Such relatively new forms of communication, though, are spreading the word about England's professional circuit more enthusiastically than newspapers ever did. The information, by and large, is less reliable, the prejudices run deeper, the rage is never far away, but there are times when the passionate debate between fans about Surrey's seam-bowling ranks or Gloucestershire's overseas signings suggests that a new dawn is not impossible.

To follow Somerset's recent one-wicket win against Surrey on the web, on a tense third evening at Taunton, was to recognise that interest in county cricket can still flare in the hearts of many. It is possible to be more optimistic than for many years.

Tim Berners-Lee, the inventor of the World Wide Web in 1989, is right to call it the greatest enabler of democracy ever invented. But even he is not blind to the dangers. He was also right in a recent speech to denounce much of the anger and negativity that has resulted, particularly on Twitter where anger, prejudice and negativity so often drown out constructive thought.

Few cricketers have done so much good for the game in recent years as Brendon McCullum, but forgive my scoffing when his otherwise admirable MCC Spirit of Cricket Lecture at Lord's this week briefly descended into a clichéd whinge about media criticism during his career. The notion that a cricketer can sidestep journalists and talk directly to a polite, appreciative audience might just about be possible at Lord's, but those who imagined similar levels of respect on Twitter have had a suitable life lesson as the flattery from some fans has invariably come alongside toxicity from others.

As county cricket can testify, however, nothing is worse than being ignored, and the ECB and the counties have been largely enlightened in taking advantage of the opportunities offered by the internet. The official word has never been more effectively promoted, both on websites and social media feeds even if most stories seem to be about how a double glazing company has won five-year naming rights on the club roller.

The 18 first-class countries aggregate more than half a million followers on Twitter, even more on Facebook, and the ECB's @countychamp Twitter feed - although it misguidedly uses the painfully obvious hashtag #propercricket and so far has not attracted the following it deserves - offers regular video clips, which would have been unimaginable a few years ago.

Rudimentary live website streaming on county websites is also in its infancy, although as Nottinghamshire - one of the prime movers - recently discovered when pressed to withdraw the service because the TV rights holder was covering the match, such developments have not come without tension.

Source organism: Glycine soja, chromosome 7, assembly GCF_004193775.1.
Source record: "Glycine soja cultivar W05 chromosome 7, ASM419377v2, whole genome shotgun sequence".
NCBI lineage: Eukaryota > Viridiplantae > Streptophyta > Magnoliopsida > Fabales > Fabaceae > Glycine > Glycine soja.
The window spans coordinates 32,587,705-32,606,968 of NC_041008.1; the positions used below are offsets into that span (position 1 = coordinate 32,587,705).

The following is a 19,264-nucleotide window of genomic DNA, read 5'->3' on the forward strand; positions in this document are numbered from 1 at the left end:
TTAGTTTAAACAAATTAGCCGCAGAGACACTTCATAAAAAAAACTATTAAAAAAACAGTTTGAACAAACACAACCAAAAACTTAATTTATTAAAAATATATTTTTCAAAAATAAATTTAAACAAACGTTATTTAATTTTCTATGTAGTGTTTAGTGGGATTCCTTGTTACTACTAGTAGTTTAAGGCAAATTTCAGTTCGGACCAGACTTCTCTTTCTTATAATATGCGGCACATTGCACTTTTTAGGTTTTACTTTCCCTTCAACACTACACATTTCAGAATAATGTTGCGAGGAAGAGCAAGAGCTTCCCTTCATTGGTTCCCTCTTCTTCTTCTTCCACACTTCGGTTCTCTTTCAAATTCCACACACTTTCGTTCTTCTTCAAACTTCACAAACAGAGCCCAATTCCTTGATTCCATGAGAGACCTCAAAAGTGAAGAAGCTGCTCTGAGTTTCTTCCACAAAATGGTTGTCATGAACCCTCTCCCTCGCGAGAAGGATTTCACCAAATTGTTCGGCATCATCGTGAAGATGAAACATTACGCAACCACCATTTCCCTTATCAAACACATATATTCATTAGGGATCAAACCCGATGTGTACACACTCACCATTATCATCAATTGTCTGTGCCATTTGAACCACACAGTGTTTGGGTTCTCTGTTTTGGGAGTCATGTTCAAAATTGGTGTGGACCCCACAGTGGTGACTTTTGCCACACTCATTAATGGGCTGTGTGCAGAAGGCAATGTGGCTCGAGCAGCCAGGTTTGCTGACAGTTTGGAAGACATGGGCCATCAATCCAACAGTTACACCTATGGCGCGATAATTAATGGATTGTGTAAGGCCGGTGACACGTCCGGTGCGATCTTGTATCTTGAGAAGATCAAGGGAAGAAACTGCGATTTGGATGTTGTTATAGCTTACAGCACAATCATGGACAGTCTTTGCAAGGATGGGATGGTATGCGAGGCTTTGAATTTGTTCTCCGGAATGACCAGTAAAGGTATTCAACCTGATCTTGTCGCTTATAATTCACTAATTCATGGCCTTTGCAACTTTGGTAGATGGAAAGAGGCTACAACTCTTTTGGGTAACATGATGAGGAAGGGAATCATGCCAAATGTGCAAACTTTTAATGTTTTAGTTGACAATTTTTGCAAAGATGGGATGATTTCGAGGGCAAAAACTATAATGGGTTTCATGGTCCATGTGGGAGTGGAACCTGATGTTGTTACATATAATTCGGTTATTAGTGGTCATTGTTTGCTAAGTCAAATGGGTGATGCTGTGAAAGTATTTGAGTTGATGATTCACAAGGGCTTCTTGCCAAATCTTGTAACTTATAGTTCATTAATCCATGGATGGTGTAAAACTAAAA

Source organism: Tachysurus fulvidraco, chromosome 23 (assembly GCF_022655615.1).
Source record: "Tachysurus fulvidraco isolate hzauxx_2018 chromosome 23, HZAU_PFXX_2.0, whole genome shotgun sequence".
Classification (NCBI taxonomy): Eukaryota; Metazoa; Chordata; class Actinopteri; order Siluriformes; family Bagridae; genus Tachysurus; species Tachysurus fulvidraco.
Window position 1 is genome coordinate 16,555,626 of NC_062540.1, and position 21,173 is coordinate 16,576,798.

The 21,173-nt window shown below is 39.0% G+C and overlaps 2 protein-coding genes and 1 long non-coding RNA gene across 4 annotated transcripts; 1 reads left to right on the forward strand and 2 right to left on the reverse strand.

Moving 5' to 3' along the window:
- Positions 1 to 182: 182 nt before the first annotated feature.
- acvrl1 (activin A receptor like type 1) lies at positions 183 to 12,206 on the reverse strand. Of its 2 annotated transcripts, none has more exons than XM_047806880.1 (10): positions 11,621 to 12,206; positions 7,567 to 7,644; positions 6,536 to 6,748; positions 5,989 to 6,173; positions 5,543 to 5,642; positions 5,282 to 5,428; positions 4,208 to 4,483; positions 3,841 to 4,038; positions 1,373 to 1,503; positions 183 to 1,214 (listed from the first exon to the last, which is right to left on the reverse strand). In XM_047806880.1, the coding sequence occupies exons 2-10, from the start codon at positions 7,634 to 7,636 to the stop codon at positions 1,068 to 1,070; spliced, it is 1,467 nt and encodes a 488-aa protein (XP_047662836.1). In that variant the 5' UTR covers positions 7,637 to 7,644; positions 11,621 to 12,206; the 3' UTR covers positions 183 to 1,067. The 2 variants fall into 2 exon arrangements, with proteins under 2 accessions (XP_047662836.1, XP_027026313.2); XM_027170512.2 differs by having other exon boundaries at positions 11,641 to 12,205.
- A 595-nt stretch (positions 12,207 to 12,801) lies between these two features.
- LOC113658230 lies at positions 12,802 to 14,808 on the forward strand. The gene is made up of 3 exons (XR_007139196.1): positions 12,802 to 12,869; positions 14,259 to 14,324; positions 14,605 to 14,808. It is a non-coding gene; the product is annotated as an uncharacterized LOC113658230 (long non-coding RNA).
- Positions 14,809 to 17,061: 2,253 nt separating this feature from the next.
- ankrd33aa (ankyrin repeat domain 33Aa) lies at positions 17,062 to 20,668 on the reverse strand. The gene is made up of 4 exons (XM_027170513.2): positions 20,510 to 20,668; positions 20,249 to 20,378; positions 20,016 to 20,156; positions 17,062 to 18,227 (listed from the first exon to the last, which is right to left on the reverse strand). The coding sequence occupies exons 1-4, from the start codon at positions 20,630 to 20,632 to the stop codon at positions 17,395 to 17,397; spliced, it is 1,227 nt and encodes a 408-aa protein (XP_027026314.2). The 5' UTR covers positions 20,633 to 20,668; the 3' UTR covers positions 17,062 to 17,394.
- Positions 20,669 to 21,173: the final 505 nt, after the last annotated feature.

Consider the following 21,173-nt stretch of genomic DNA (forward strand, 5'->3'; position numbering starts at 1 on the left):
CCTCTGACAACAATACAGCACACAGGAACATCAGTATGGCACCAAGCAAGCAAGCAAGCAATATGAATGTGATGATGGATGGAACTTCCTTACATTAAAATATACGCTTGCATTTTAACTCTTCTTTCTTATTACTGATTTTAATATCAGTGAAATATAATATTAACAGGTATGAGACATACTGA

Expectations are growing apace. Video clips of T20 on a single static camera might satisfy a Championship audience, but to many T20 adherents they already seem outdated, lacking crowd noise and the thwack of bat on ball, and where the only signs of athleticism in the field are umpires diving in self-preservation.

And what if there is no video clip at all? Chesney Hughes apparently took a great catch for Derbyshire against Leicestershire in the Blast last Friday. At one time a report penned at leisure from the duck-egg-blue press hut would have been adequate; photographic evidence an unexpected bonus. Now the absence of a video clip means the sight is restricted to those who were there. To the new breed of cricket follower, that smacks of "local" not global and, in an increasingly connected world, it is an impression of failure. Ever since the League of Gentlemen comedy first hit UK TV screens in 1999, the belief in "local games for local people" is best limited to the grotesques of Royston Vasey rather than a county club trying to assert its future.

In the meantime, though, at least a community has rediscovered its voice. If Twitter acts largely as an instinctive, rapid-response unit, the shifts of a day's Championship cricket can be perfectly captured in the more deliberative nature of a blog.

Bursts of pleasure or anger come alongside reasoned debate and, at times, as the pace slow or the rain falls, the sort of irrelevancies that get you through the day. It is here in this easy-going companionship, where rivalry is always fraternal, that the true nature of county cricket lies. It is here that, on a clear day and with the wind in the right direction, it is possible to imagine that the game is not yet up.

David Hopps is a general editor at ESPNcricinfo @davidkhopps